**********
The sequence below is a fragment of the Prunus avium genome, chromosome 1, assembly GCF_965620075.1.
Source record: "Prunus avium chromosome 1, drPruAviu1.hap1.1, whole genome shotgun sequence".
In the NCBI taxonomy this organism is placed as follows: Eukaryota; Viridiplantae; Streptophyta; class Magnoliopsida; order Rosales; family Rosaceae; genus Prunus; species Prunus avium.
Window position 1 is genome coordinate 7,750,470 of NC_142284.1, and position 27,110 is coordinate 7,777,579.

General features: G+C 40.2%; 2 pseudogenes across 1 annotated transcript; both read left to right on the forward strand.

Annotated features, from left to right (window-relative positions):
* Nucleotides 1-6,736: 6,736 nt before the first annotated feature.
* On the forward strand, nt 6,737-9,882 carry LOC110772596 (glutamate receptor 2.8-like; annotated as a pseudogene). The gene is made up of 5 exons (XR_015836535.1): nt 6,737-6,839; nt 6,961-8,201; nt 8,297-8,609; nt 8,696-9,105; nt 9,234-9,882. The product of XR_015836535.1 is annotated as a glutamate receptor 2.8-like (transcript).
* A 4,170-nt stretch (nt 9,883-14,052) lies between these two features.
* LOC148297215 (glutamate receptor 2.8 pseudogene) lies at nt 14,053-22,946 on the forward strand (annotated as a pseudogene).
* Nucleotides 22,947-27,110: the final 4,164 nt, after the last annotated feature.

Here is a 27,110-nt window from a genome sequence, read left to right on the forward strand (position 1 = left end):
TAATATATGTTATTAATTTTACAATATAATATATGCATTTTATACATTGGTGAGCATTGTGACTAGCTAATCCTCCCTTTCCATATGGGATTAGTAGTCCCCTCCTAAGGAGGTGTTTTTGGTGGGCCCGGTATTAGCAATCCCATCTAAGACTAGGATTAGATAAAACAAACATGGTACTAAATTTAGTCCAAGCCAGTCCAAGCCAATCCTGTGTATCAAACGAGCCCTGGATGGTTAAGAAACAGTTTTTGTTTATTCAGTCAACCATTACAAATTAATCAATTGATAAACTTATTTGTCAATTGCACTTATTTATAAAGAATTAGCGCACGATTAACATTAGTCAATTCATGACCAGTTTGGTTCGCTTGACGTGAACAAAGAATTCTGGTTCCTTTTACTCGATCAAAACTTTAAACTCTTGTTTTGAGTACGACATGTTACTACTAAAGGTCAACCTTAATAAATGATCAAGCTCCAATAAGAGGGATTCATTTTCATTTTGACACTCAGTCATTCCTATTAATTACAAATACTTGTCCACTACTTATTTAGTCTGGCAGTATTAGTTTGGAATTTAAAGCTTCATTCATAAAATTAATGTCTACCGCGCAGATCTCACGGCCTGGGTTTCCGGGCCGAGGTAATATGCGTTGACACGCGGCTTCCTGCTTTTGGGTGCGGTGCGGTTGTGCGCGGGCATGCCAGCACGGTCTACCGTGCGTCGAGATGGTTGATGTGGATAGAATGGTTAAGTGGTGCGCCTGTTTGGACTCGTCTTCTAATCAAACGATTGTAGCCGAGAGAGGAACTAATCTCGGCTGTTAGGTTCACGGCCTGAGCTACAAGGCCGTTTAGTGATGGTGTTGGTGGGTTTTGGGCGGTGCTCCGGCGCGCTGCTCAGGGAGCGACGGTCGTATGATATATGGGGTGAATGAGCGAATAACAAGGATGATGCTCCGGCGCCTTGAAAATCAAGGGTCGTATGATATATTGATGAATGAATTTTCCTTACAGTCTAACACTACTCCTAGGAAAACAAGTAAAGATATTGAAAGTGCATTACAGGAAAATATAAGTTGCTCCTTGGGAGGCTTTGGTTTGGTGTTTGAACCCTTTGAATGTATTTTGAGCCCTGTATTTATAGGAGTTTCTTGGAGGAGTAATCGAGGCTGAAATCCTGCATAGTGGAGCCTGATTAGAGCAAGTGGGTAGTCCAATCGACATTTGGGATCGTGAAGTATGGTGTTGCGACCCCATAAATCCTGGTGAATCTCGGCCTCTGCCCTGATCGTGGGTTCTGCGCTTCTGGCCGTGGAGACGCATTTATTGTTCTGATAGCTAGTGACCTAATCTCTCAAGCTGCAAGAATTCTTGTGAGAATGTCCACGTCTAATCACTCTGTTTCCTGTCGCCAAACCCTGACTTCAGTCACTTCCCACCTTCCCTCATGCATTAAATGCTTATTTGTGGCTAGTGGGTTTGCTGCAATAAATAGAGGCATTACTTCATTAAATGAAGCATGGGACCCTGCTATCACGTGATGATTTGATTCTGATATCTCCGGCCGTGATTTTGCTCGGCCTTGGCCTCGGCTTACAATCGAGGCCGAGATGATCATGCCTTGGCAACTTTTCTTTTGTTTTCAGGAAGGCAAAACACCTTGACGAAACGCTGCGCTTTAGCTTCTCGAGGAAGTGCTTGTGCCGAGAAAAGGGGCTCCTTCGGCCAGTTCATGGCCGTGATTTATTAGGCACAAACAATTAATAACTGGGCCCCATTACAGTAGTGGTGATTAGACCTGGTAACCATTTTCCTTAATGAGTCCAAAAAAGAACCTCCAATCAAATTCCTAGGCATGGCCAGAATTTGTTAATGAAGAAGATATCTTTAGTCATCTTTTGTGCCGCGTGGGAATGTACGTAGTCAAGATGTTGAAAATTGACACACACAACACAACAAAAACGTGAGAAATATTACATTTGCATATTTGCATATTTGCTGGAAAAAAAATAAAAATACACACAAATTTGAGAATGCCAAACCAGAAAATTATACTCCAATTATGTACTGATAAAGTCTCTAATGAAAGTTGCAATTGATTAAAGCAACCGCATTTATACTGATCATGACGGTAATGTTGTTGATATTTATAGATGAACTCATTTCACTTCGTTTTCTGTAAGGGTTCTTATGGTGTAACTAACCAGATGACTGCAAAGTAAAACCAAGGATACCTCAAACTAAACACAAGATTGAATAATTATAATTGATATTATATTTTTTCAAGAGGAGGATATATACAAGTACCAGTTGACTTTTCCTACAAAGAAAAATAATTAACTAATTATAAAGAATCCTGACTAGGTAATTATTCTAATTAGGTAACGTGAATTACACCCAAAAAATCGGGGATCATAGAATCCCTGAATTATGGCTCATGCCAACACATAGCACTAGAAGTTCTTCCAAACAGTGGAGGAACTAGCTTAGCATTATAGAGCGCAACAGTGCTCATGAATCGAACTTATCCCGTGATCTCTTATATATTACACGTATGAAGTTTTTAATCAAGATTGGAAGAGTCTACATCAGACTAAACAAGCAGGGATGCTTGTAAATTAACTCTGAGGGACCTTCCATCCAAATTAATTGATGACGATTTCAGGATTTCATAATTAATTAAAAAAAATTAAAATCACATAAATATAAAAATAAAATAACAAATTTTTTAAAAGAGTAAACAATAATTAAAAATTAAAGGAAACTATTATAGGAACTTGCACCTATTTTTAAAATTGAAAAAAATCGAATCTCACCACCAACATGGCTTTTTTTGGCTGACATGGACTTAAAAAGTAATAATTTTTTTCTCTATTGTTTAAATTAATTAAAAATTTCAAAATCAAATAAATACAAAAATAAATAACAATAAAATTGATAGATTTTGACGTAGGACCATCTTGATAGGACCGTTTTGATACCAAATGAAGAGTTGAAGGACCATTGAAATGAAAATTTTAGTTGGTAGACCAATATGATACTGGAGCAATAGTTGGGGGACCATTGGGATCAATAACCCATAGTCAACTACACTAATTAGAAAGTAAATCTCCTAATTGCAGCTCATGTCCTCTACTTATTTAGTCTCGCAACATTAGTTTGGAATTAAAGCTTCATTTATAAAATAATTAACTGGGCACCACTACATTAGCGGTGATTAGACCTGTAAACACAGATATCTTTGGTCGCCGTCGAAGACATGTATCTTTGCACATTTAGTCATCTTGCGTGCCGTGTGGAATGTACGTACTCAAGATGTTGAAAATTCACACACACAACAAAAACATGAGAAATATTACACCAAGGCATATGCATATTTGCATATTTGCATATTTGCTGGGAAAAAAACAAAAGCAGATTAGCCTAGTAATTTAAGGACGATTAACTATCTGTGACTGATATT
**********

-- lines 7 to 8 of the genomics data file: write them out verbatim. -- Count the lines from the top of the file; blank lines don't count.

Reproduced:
* Nucleotides 1-6,736: 6,736 nt before the first annotated feature.
* On the forward strand, nt 6,737-9,882 carry LOC110772596 (glutamate receptor 2.8-like; annotated as a pseudogene). The gene is made up of 5 exons (XR_015836535.1): nt 6,737-6,839; nt 6,961-8,201; nt 8,297-8,609; nt 8,696-9,105; nt 9,234-9,882. The product of XR_015836535.1 is annotated as a glutamate receptor 2.8-like (transcript).